Despite what its song titles claim, Original Recordings is far from the best way to Get Your Feet Off the Ground or Blow It Out Your Mind.
If you’d been kicking around the humid vicinity of Texas’s 39th biggest city, Victoria, in the early '70s, you might have encountered a hard-working family funk band named either My Children +2 or Kool and Together. Patriarch Charles Sanders sang and managed between shifts at Dow Chemical, booking gigs and occasional recording sessions for himself and his three sons. Charles, Jr. switched off between bass and guitar, depending on which other local musicians the group could round up; Joe laid down some groovy but unexceptional time-keeping on the drums; while Tyrone played congas and hacked out vocals along with Dad. All told, they added up to something less than America’s 39th greatest funk band. In fact, their musical contributions don’t quite equal those of Victoria’s other favorite musical son, hick-hopper Cowboy Troy. (Did you know that guy’s got four albums out? And that’s not counting EPs!) On the other hand, one of Kool and Together’s singles is currently going for 100 bucks on eBay, so there’s that.
Only one side of that single, the Curtis Mayfield-y falsetto vamp “Hooked On Life”, appears on Heavy Light’s new compilation Original Recordings 1970-77. The A-side, “I Found You”, remains uncompiled, which guarantees this comp will satisfy only those ‘70s funk completists who aren’t too OCD about their hobby. We’ll see if people like that actually exist. For more casual funkateers who want to dig deeper, there are always dollar bins to scrounge, or Stones Throw’s fine Indianapolis-based comp The Funky 16 Corners. You could also check out reissues of Rodriguez or Betty Davis from Heavy Light’s parent label, Light In the Attic. Despite what the song titles claim, Original Recordings is far from the best way to Get Your Feet Off the Ground or Blow It Out Your Mind.
Not that Kool and Together were bad, exactly -- they just weren’t that baaaaad. Best were singers Tyrone and Charles, Sr., who excelled at a kind of feral cool, with Tyrone squealing like an alto sax on the ‘73 single “Sittin’ on a Red Hot Stove”. The revolving door guitarists were accomplished, though their wah-saturated solos lacked any personality. (The liner notes compare the group to Jimi Hendrix’s Band of Gypsys -- yeah, right.) And the rhythm section was solid but little else. In fact, most of these recordings sound like tight, clean demos, waiting for some crazy Dr. Funkenstein to spruce them up with sound effects and arrangements, until they could gleam like full-on Funk Songs. Or Rock Songs -- anything beyond these templates for the real things.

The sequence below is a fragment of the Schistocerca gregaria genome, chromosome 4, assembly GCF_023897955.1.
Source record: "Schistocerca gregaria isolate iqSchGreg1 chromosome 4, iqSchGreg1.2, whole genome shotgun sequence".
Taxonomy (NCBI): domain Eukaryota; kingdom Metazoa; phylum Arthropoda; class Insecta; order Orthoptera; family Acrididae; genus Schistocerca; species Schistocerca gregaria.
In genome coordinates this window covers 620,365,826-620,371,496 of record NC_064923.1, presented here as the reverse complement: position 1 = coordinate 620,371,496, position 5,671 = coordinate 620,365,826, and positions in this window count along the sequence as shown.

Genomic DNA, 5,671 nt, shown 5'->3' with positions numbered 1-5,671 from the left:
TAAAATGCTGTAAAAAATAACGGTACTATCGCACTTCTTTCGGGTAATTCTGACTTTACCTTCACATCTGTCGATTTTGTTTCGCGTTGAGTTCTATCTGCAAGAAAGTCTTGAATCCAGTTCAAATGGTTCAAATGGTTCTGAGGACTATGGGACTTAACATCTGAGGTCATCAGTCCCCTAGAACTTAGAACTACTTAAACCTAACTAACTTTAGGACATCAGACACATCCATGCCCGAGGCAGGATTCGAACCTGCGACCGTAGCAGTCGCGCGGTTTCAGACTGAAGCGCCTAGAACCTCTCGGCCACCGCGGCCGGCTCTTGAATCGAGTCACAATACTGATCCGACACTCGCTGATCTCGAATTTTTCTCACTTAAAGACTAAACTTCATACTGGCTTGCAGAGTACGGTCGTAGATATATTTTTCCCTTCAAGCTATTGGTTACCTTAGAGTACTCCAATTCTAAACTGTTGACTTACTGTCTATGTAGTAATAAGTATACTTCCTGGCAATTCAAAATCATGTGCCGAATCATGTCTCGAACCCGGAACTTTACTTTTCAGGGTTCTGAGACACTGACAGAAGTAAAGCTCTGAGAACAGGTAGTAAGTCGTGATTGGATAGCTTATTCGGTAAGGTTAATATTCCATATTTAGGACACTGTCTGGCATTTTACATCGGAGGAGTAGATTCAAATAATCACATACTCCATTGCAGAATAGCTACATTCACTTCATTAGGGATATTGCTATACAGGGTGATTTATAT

You’ve gotta persevere to the later recordings, from ‘76 and ‘77, to hear spacier effects and fuller arrangments. “Better Days” has crazy falsetto voices playing off one another and stern snare drum fills; it’s a welcome jolt of life. And the demos that end the CD are raw, trebly garage-band funk. Just compare James Brown’s original “Hot Pants” with the Sanders family’s version. The J.B.s sound positively subtle, which is weird to say about a song like “Hot Pants”, but there it is -- their instruments swirl and sting, and you get the sense that the song could float anywhere. Meanwhile, back in Texas, tambourine player Steve Thompson was screaming “HOT PANTS!!!” like Captain Beefheart scraping his voice off Joe’s cymbals -- and Joe had a lot of cymbals. Bassist Doyle Baker and guitarist Charles, Jr. laid down the same generic funk licks over and over, but everybody played with such abandon, it’s easy to hear why they thought they had something. It’s just a shame they didn’t capture more of it on tape.